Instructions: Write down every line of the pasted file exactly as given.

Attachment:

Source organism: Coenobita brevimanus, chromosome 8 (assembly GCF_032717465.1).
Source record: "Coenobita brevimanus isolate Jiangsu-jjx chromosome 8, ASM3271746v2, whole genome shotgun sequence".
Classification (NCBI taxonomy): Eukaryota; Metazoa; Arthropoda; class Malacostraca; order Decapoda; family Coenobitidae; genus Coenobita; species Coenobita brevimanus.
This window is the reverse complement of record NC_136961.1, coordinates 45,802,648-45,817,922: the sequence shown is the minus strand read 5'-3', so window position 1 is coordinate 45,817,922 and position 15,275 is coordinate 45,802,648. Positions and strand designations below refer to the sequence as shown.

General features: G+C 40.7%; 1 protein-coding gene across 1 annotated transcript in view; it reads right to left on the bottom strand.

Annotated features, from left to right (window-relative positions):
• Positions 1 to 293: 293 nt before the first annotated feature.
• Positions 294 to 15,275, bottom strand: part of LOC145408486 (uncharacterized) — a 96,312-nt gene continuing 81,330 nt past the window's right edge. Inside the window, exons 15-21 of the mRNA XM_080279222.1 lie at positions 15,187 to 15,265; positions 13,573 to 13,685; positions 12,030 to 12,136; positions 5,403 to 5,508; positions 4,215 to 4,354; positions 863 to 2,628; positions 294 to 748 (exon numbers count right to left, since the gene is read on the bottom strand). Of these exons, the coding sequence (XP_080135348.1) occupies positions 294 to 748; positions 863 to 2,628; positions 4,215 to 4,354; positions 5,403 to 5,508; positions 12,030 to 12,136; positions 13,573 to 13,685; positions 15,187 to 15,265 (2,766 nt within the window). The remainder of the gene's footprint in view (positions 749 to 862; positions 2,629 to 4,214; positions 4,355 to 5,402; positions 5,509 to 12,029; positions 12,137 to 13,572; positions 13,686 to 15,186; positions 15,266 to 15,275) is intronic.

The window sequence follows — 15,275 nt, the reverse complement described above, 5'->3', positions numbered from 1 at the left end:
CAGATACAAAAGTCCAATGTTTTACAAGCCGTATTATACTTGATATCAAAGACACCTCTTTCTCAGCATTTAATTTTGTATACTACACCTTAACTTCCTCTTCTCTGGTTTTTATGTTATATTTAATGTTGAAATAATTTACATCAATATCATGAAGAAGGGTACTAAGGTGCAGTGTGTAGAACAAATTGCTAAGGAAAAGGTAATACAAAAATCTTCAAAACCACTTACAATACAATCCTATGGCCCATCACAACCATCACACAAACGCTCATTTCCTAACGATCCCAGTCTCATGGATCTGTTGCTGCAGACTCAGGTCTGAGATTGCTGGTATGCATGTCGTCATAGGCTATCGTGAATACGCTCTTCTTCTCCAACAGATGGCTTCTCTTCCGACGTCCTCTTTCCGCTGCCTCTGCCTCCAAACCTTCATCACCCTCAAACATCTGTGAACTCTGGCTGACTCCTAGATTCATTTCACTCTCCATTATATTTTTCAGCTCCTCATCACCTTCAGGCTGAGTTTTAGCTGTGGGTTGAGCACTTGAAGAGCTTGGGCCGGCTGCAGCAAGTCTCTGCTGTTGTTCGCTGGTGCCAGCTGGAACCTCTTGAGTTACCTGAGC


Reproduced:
Source organism: Coenobita brevimanus, chromosome 8 (assembly GCF_032717465.1).
Source record: "Coenobita brevimanus isolate Jiangsu-jjx chromosome 8, ASM3271746v2, whole genome shotgun sequence".
Classification (NCBI taxonomy): Eukaryota; Metazoa; Arthropoda; class Malacostraca; order Decapoda; family Coenobitidae; genus Coenobita; species Coenobita brevimanus.
This window is the reverse complement of record NC_136961.1, coordinates 45,802,648-45,817,922: the sequence shown is the minus strand read 5'-3', so window position 1 is coordinate 45,817,922 and position 15,275 is coordinate 45,802,648. Positions and strand designations below refer to the sequence as shown.

General features: G+C 40.7%; 1 protein-coding gene across 1 annotated transcript in view; it reads right to left on the bottom strand.

Annotated features, from left to right (window-relative positions):
• Positions 1 to 293: 293 nt before the first annotated feature.
• Positions 294 to 15,275, bottom strand: part of LOC145408486 (uncharacterized) — a 96,312-nt gene continuing 81,330 nt past the window's right edge. Inside the window, exons 15-21 of the mRNA XM_080279222.1 lie at positions 15,187 to 15,265; positions 13,573 to 13,685; positions 12,030 to 12,136; positions 5,403 to 5,508; positions 4,215 to 4,354; positions 863 to 2,628; positions 294 to 748 (exon numbers count right to left, since the gene is read on the bottom strand). Of these exons, the coding sequence (XP_080135348.1) occupies positions 294 to 748; positions 863 to 2,628; positions 4,215 to 4,354; positions 5,403 to 5,508; positions 12,030 to 12,136; positions 13,573 to 13,685; positions 15,187 to 15,265 (2,766 nt within the window). The remainder of the gene's footprint in view (positions 749 to 862; positions 2,629 to 4,214; positions 4,355 to 5,402; positions 5,509 to 12,029; positions 12,137 to 13,572; positions 13,686 to 15,186; positions 15,266 to 15,275) is intronic.

The window sequence follows — 15,275 nt, the reverse complement described above, 5'->3', positions numbered from 1 at the left end:
CAGATACAAAAGTCCAATGTTTTACAAGCCGTATTATACTTGATATCAAAGACACCTCTTTCTCAGCATTTAATTTTGTATACTACACCTTAACTTCCTCTTCTCTGGTTTTTATGTTATATTTAATGTTGAAATAATTTACATCAATATCATGAAGAAGGGTACTAAGGTGCAGTGTGTAGAACAAATTGCTAAGGAAAAGGTAATACAAAAATCTTCAAAACCACTTACAATACAATCCTATGGCCCATCACAACCATCACACAAACGCTCATTTCCTAACGATCCCAGTCTCATGGATCTGTTGCTGCAGACTCAGGTCTGAGATTGCTGGTATGCATGTCGTCATAGGCTATCGTGAATACGCTCTTCTTCTCCAACAGATGGCTTCTCTTCCGACGTCCTCTTTCCGCTGCCTCTGCCTCCAAACCTTCATCACCCTCAAACATCTGTGAACTCTGGCTGACTCCTAGATTCATTTCACTCTCCATTATATTTTTCAGCTCCTCATCACCTTCAGGCTGAGTTTTAGCTGTGGGTTGAGCACTTGAAGAGCTTGGGCCGGCTGCAGCAAGTCTCTGCTGTTGTTCGCTGGTGCCAGCTGGAACCTCTTGAGTTACCTGAGC